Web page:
I’ve written a few times about abortion. Each time I hesitated, concerned about provoking a backlash, since anger has become the default for handling policy disagreements in this brave new wired world. And abortion is the quintessentially emotional and contentious issue, on which even people of goodwill and some thoughtfulness can and do disagree vehemently.
But because my reach is so small, and because the folks who like the work I do on this blog are not typically given to vitriol, there’s never been a problem.
But now I have a problem. I’m as angry as I remember being about something the Canadian Federal Government is doing, and it relates to abortion.
The Prime Minister refers to it as a kerfuffle: This to describe the reaction to the Government’s decision to require organizations applying for grants under the Canada Summer Jobs Program to state that they agree with the Liberals’ position on what they call “reproductive rights,” to wit, abortion on demand.
Since 1988, Canada has had no abortion law.
In the present case, the structure
— the system regulating access to therapeutic abortions —
is manifestly unfair.
– Chief Justice Dickson
But the Supreme Court decision that struck down the then-existing law did not say that abortion on demand was a Charter right.
I don’t like abortion, especially sex-selection abortion and abortions after the point of viability. I believe that aligns with a majority of Canadians, but even if it doesn’t, I should be able to hold that point of view and to express it — politely, reasonably, without attacking anyone else — without any fear of reprisal from my Government. Even without being cut off from any taxpayer-funded program.
So should anyone, and any organization, be able to hold and to express an opinion contrary to the Liberals. That is an actual Charter right, as it turns out.
What the hell is the Government doing, requiring anyone – individual or organizational – to sign up to the governing party’s point of view on anything in order to access taxpayer-funded programs? Guys, it’s not your money: It’s ours. It’s not your government: It’s ours.
I hope I’d be as angry if the requirement were to formally acquiesce to a Government policy I agreed with. I hope I never need to find out. This should stop now.
This post is not about abortion.
If you have a National Post subscription, you can read more on this issue at the links below. For those who don’t, I’ve copied some of their salient points.
It’s clear Trudeau has overreached. He has achieved something few statesmen can boast about — unity among Jewish, Muslim, Hindu and Sikh organizations, albeit 100 per cent in opposition to him.
There is, presumably, some nervousness among his advisers that a sustained impasse could hit political support in communities that have, hitherto, been enthusiasts.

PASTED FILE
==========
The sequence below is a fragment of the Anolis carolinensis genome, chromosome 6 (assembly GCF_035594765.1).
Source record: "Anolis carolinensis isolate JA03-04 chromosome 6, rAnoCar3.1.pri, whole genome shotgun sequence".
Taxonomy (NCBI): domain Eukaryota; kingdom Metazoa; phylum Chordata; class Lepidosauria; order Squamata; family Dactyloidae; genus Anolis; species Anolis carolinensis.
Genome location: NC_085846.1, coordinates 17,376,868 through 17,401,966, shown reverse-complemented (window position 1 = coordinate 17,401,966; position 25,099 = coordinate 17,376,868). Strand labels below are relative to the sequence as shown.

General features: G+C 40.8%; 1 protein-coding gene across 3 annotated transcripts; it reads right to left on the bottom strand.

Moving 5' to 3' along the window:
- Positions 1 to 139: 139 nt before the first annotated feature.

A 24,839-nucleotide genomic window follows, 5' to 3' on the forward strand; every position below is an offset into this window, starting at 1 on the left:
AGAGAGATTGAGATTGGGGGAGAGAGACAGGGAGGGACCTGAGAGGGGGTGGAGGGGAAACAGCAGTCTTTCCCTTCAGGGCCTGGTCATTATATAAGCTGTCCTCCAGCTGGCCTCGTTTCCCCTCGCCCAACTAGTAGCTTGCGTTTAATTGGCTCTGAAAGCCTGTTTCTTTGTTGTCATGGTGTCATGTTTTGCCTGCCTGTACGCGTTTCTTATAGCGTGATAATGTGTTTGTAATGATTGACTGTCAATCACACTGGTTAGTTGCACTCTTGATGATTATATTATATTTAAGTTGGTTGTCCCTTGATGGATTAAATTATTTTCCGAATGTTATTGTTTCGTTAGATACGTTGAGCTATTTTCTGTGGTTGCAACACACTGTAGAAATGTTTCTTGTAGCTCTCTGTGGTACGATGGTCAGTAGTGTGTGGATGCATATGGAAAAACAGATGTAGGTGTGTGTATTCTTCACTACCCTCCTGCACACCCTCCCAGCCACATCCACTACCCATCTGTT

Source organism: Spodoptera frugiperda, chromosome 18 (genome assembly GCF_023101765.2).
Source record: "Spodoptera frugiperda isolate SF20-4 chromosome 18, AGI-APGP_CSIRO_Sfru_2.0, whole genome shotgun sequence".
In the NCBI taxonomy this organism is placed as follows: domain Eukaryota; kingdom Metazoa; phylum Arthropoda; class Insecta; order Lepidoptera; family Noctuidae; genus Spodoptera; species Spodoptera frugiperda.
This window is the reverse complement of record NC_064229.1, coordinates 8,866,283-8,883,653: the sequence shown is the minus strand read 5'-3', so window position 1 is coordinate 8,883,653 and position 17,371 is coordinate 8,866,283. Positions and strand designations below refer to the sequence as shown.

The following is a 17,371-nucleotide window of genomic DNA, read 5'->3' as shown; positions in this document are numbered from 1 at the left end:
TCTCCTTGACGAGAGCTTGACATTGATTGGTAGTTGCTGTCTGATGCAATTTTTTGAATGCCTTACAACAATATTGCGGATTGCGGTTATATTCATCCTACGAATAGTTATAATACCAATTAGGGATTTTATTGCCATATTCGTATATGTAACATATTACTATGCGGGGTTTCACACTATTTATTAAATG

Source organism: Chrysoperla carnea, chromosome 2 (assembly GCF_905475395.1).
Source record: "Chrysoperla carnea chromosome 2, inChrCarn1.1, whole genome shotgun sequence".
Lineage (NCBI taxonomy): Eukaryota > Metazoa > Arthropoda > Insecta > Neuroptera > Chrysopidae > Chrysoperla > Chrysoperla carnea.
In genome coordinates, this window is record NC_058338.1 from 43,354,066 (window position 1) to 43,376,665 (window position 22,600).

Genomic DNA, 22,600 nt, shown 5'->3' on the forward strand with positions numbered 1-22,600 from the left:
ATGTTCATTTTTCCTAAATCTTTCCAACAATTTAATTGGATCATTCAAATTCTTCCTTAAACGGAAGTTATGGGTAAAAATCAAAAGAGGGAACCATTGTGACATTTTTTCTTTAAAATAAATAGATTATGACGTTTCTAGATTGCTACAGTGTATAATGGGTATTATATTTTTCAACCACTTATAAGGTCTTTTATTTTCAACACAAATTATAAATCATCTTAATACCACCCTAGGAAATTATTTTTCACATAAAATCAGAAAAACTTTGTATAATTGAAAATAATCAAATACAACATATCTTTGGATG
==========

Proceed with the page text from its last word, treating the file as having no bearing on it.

But such is the chauvinism on reproductive issues in Liberal circles, there is a refusal to believe in the legitimacy of any dissent from their orthodoxy.
There is a word for such behaviour ““ arrogance. It has killed Liberal governments in the past. It may do so again.
What shallow hubris engenders the sense that Mr. Trudeau, as through this both petty and profound intrusion he has, has the authority to undo the balance of citizens’ religious and moral beliefs and the political dispensations of a particular government? The Liberal platform of the day is not, as this government wildly seems to think, a synonym writ large for the Charter of Rights and Freedoms.
But hey, it’s only a jobs program. Well, once started, why stop? Why stop at the grant-applying organizations? Why not question the students who are to get the jobs? Why shouldn’t they be asked to sign on the dotted line, tick the right boxes? Why shouldn’t they be asked as well if they endorse the Liberal readings on abortion, the carbon tax, diversity, NAFTA, refugee intake, the return of ISIL fighters?
On the principle underwriting the summer jobs policy, there is absolutely no logical reason why they should not be so interrogated and obliged.
Justin Trudeau keeps saying things like, “We are not limiting freedom of expression or freedom of belief in any shape or form. We are simply saying organizations with the explicit purpose of limiting and eliminating Charter rights like women’s rights do not qualify for government funding.” But the Charter does not protect unlimited abortion on demand.
People and organizations can oppose abortion and still be respectable, law-abiding citizens. It’s not clear whether the Prime Minister understands this distinction, or prefers to ignore it in favour of a less honest approach.
What Trudeau’s government is doing is to treat Liberal policy and pro-choice dogma as equivalent to Charter protection. It reflects the innate Liberal conceit that party policy inherently reflects national opinion, that if Liberals believe something, it must be right and true.
The effect of Trudeau’s position is to take federal funding and tie it to forced acceptance of Liberal beliefs.
One judge found a constitutional right to abortion in the early stages of pregnancy only: Madam Justice Wilson
Two judges found there was no constitutional right to abortion: Justices McIntyre and La Forest
Four judges found it unnecessary to decide whether a constitutional right to abortion exists: Justices Dickson, Lamer, Beetz and Estey